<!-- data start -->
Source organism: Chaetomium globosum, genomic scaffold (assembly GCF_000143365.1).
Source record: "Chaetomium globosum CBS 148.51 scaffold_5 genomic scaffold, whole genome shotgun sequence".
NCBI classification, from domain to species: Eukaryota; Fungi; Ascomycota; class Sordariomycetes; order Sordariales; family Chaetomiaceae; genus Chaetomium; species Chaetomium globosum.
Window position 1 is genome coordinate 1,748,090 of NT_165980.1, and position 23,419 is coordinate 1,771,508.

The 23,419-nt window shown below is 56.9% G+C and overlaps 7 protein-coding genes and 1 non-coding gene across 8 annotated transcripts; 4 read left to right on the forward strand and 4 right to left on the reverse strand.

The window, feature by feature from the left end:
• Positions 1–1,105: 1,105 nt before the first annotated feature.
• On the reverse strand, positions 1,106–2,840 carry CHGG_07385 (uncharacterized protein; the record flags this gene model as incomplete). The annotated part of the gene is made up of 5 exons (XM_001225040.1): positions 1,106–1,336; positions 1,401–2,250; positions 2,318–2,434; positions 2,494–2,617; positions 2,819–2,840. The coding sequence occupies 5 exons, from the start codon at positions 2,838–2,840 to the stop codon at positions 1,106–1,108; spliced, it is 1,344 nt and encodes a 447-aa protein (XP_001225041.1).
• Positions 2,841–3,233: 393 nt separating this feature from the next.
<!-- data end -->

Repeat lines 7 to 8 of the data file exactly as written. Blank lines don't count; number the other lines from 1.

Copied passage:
• Positions 1–1,105: 1,105 nt before the first annotated feature.
• On the reverse strand, positions 1,106–2,840 carry CHGG_07385 (uncharacterized protein; the record flags this gene model as incomplete). The annotated part of the gene is made up of 5 exons (XM_001225040.1): positions 1,106–1,336; positions 1,401–2,250; positions 2,318–2,434; positions 2,494–2,617; positions 2,819–2,840. The coding sequence occupies 5 exons, from the start codon at positions 2,838–2,840 to the stop codon at positions 1,106–1,108; spliced, it is 1,344 nt and encodes a 447-aa protein (XP_001225041.1).